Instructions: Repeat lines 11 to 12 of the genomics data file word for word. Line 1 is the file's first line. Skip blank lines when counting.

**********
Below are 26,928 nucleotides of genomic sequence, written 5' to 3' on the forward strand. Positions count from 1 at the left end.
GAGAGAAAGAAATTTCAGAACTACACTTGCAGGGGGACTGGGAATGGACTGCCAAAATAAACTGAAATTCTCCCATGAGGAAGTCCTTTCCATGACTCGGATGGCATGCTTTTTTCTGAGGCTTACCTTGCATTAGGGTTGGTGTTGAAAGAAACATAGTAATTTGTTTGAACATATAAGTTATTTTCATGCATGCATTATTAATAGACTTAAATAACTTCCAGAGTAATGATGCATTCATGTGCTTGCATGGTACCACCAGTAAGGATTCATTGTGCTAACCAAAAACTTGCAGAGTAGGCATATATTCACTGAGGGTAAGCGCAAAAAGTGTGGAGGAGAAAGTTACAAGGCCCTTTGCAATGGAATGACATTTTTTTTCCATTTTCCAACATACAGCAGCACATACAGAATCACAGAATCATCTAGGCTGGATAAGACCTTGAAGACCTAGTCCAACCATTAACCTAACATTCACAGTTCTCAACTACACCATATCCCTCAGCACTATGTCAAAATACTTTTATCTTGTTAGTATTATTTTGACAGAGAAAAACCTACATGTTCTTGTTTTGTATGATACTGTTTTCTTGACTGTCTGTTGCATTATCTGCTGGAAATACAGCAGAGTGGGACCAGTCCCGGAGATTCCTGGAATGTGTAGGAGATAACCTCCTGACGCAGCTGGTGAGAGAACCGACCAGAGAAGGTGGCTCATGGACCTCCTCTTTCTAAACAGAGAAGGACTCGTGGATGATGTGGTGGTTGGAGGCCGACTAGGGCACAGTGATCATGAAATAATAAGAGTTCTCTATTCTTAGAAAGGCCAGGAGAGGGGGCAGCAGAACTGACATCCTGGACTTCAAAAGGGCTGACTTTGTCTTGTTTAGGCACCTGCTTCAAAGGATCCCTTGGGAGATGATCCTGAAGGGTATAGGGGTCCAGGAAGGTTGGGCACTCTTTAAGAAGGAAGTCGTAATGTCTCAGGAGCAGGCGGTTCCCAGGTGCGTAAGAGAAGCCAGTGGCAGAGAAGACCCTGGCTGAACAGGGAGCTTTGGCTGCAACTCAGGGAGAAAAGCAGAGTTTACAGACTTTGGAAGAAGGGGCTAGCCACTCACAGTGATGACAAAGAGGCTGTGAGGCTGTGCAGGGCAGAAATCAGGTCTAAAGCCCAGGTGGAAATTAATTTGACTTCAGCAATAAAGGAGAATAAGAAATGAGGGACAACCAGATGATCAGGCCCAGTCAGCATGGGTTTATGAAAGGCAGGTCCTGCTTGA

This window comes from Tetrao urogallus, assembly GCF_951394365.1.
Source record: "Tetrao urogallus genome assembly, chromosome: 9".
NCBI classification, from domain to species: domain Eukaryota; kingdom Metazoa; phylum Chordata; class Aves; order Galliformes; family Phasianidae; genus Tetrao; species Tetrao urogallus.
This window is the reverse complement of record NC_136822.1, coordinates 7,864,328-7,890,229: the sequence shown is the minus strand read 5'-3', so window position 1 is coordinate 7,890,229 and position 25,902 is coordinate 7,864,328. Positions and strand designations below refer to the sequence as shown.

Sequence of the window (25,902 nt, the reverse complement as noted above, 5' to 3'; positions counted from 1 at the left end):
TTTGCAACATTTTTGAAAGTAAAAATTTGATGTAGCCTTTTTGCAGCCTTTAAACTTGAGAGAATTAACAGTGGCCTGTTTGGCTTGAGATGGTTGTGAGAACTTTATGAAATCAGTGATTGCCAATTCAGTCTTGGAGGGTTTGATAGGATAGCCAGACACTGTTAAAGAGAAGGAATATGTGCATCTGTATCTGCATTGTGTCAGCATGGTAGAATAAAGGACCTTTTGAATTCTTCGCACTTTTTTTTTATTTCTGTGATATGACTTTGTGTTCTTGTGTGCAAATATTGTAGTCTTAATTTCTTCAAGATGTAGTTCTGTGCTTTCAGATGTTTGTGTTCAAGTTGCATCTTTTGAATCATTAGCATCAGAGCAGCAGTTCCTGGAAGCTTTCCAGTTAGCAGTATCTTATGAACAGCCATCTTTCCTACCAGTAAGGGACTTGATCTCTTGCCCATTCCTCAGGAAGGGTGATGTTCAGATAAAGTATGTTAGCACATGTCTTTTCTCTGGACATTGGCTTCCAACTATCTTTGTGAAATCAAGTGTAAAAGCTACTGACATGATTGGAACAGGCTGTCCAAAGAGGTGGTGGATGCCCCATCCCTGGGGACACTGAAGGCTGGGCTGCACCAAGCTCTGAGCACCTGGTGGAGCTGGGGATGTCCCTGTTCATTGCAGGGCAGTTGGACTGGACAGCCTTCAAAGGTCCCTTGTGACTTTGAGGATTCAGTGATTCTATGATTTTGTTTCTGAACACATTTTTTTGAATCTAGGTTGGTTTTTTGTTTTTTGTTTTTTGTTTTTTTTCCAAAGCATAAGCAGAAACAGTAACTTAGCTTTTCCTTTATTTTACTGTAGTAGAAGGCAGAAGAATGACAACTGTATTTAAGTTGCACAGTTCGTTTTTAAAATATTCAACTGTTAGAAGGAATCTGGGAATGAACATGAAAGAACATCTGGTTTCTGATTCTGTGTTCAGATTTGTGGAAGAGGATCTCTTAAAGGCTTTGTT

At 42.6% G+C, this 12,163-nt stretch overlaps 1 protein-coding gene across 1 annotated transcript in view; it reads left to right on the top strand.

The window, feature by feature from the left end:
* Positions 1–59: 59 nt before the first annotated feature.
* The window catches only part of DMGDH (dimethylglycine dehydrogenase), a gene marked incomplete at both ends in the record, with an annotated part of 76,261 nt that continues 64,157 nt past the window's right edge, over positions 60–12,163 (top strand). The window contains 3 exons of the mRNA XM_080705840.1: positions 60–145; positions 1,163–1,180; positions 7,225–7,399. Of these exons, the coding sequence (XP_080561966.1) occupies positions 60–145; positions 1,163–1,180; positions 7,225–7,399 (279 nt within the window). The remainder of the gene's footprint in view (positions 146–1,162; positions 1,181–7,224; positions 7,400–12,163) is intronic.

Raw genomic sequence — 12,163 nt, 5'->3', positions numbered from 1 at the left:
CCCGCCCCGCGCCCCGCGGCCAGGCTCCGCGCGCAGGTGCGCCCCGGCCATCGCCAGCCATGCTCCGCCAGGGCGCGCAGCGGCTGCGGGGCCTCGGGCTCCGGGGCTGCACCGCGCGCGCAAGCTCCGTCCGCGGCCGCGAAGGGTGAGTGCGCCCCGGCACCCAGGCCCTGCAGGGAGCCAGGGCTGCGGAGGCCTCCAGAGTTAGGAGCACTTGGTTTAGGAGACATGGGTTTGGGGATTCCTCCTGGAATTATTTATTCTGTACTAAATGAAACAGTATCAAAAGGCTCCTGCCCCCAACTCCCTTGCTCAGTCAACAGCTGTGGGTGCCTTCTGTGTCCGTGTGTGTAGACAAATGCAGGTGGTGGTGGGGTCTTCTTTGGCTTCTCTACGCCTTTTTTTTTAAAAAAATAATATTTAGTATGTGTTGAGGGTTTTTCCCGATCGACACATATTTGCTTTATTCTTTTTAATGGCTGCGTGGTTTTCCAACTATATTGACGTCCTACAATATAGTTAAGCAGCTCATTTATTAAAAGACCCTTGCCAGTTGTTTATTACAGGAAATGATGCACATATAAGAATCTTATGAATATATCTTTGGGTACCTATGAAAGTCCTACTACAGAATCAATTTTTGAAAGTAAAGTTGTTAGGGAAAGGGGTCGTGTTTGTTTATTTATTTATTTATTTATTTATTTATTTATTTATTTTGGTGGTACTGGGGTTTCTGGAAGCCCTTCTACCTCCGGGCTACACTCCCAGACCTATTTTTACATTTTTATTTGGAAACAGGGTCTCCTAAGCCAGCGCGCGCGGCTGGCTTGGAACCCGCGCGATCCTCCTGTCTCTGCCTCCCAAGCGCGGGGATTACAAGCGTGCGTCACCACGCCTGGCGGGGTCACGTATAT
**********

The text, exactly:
* Positions 1–59: 59 nt before the first annotated feature.
* The window catches only part of DMGDH (dimethylglycine dehydrogenase), a gene marked incomplete at both ends in the record, with an annotated part of 76,261 nt that continues 64,157 nt past the window's right edge, over positions 60–12,163 (top strand). The window contains 3 exons of the mRNA XM_080705840.1: positions 60–145; positions 1,163–1,180; positions 7,225–7,399. Of these exons, the coding sequence (XP_080561966.1) occupies positions 60–145; positions 1,163–1,180; positions 7,225–7,399 (279 nt within the window). The remainder of the gene's footprint in view (positions 146–1,162; positions 1,181–7,224; positions 7,400–12,163) is intronic.